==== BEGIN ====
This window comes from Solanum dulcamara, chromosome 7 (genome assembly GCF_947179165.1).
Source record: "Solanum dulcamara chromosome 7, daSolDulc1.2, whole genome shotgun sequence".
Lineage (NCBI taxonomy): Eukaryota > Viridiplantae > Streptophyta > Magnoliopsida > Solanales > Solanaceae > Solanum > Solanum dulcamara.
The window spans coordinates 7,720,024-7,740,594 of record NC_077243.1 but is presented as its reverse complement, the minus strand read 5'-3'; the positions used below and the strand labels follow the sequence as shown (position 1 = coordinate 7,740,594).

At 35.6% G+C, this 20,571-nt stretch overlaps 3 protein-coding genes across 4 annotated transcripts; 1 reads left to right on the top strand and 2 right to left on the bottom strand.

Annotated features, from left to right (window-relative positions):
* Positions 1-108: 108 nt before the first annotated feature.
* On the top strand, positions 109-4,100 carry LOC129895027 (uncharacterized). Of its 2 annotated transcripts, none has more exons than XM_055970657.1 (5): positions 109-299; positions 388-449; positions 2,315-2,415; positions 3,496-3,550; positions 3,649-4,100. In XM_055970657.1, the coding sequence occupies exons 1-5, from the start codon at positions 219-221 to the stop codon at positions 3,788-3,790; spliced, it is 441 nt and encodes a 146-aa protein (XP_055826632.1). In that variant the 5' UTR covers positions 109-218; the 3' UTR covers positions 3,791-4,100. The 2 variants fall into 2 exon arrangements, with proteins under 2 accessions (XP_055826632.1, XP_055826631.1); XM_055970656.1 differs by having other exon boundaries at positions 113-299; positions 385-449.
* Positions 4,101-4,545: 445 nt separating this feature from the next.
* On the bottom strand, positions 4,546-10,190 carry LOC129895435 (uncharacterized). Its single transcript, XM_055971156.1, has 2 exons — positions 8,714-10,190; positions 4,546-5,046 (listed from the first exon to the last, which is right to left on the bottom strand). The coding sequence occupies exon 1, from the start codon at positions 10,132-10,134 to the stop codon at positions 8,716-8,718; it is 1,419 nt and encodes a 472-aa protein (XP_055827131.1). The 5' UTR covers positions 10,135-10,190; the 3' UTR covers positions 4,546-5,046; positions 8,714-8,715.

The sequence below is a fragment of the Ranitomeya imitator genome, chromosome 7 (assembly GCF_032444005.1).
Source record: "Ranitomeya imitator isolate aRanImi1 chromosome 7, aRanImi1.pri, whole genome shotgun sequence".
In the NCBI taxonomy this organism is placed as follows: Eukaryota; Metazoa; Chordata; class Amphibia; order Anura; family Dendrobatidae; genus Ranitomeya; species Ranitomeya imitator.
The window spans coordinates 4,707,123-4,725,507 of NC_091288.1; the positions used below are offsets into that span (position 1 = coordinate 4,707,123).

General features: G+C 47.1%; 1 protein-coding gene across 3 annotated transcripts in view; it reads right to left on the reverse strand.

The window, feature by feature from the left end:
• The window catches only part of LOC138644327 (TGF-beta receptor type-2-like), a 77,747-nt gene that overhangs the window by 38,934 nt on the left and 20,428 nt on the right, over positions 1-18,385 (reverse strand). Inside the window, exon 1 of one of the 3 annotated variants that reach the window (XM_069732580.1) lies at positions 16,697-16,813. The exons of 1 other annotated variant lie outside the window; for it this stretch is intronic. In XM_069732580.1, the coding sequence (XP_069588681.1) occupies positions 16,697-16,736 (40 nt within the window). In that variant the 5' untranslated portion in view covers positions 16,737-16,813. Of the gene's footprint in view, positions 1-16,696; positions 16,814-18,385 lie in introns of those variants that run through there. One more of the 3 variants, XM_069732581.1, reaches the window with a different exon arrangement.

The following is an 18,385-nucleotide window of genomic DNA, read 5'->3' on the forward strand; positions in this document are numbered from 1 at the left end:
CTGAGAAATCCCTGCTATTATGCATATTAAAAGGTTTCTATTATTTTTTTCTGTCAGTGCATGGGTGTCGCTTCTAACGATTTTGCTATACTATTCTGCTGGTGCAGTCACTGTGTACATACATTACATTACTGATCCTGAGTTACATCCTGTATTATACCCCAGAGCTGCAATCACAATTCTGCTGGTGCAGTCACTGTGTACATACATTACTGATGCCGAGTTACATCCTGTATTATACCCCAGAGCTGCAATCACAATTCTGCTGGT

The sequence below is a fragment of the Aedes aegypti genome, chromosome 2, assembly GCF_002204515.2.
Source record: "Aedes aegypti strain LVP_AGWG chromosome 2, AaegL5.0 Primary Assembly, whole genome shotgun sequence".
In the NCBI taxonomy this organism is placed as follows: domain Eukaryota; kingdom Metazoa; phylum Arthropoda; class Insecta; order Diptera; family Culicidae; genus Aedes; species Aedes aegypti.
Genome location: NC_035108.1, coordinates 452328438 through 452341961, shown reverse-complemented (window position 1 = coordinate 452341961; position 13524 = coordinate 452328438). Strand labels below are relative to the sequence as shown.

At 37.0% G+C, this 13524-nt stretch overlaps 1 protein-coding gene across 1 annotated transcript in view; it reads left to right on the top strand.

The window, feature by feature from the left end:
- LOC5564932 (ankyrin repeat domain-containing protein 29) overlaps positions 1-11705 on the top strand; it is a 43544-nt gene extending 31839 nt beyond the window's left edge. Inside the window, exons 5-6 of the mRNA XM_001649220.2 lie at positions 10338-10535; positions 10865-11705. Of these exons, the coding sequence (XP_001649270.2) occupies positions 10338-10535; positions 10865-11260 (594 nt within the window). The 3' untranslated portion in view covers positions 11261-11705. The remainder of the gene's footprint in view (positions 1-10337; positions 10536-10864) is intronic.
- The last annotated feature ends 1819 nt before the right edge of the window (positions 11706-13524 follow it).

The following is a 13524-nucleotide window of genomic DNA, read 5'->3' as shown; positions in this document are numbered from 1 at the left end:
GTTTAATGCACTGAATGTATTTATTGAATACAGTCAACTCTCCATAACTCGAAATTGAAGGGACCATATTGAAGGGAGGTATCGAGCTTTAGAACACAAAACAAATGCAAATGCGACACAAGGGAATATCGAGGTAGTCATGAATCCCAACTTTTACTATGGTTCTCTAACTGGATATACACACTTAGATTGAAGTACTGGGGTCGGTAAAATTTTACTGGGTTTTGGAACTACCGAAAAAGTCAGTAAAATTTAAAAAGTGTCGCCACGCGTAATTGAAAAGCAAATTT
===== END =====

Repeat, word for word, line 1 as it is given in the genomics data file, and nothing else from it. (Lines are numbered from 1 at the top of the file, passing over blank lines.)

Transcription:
This window comes from Solanum dulcamara, chromosome 7 (genome assembly GCF_947179165.1).